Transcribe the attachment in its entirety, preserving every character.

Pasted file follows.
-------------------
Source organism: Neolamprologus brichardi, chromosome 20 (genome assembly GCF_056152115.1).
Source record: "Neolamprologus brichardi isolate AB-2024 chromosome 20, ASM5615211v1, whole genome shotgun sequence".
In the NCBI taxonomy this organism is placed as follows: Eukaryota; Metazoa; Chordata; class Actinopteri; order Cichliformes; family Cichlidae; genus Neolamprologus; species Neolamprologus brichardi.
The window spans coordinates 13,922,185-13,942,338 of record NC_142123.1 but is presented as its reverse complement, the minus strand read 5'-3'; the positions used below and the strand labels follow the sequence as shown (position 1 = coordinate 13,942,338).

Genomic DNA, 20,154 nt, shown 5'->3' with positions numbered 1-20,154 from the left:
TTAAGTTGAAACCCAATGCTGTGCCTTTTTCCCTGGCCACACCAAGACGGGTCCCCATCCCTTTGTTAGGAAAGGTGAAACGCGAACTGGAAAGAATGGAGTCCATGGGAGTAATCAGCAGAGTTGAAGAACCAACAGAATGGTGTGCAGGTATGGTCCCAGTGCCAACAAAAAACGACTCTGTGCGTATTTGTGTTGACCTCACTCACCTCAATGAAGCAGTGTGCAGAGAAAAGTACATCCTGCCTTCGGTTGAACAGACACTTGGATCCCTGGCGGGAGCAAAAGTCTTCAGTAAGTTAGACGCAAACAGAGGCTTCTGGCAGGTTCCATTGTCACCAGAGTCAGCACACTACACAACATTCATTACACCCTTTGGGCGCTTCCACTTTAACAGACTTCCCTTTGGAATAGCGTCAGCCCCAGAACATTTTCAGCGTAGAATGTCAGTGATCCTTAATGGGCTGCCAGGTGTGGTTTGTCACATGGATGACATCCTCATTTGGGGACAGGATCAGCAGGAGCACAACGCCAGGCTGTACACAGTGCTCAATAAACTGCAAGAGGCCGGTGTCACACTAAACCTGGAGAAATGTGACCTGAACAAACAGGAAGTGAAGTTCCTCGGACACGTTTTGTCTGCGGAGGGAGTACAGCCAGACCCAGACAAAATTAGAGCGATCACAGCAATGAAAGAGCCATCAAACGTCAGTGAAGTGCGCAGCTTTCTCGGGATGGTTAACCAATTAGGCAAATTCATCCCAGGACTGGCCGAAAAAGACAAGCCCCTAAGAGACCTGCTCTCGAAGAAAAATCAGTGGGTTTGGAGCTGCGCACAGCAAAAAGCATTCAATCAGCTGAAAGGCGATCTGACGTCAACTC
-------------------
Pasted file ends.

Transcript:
Source organism: Neolamprologus brichardi, chromosome 20 (genome assembly GCF_056152115.1).
Source record: "Neolamprologus brichardi isolate AB-2024 chromosome 20, ASM5615211v1, whole genome shotgun sequence".
In the NCBI taxonomy this organism is placed as follows: Eukaryota; Metazoa; Chordata; class Actinopteri; order Cichliformes; family Cichlidae; genus Neolamprologus; species Neolamprologus brichardi.
The window spans coordinates 13,922,185-13,942,338 of record NC_142123.1 but is presented as its reverse complement, the minus strand read 5'-3'; the positions used below and the strand labels follow the sequence as shown (position 1 = coordinate 13,942,338).

Genomic DNA, 20,154 nt, shown 5'->3' with positions numbered 1-20,154 from the left:
TTAAGTTGAAACCCAATGCTGTGCCTTTTTCCCTGGCCACACCAAGACGGGTCCCCATCCCTTTGTTAGGAAAGGTGAAACGCGAACTGGAAAGAATGGAGTCCATGGGAGTAATCAGCAGAGTTGAAGAACCAACAGAATGGTGTGCAGGTATGGTCCCAGTGCCAACAAAAAACGACTCTGTGCGTATTTGTGTTGACCTCACTCACCTCAATGAAGCAGTGTGCAGAGAAAAGTACATCCTGCCTTCGGTTGAACAGACACTTGGATCCCTGGCGGGAGCAAAAGTCTTCAGTAAGTTAGACGCAAACAGAGGCTTCTGGCAGGTTCCATTGTCACCAGAGTCAGCACACTACACAACATTCATTACACCCTTTGGGCGCTTCCACTTTAACAGACTTCCCTTTGGAATAGCGTCAGCCCCAGAACATTTTCAGCGTAGAATGTCAGTGATCCTTAATGGGCTGCCAGGTGTGGTTTGTCACATGGATGACATCCTCATTTGGGGACAGGATCAGCAGGAGCACAACGCCAGGCTGTACACAGTGCTCAATAAACTGCAAGAGGCCGGTGTCACACTAAACCTGGAGAAATGTGACCTGAACAAACAGGAAGTGAAGTTCCTCGGACACGTTTTGTCTGCGGAGGGAGTACAGCCAGACCCAGACAAAATTAGAGCGATCACAGCAATGAAAGAGCCATCAAACGTCAGTGAAGTGCGCAGCTTTCTCGGGATGGTTAACCAATTAGGCAAATTCATCCCAGGACTGGCCGAAAAAGACAAGCCCCTAAGAGACCTGCTCTCGAAGAAAAATCAGTGGGTTTGGAGCTGCGCACAGCAAAAAGCATTCAATCAGCTGAAAGGCGATCTGACGTCAACTC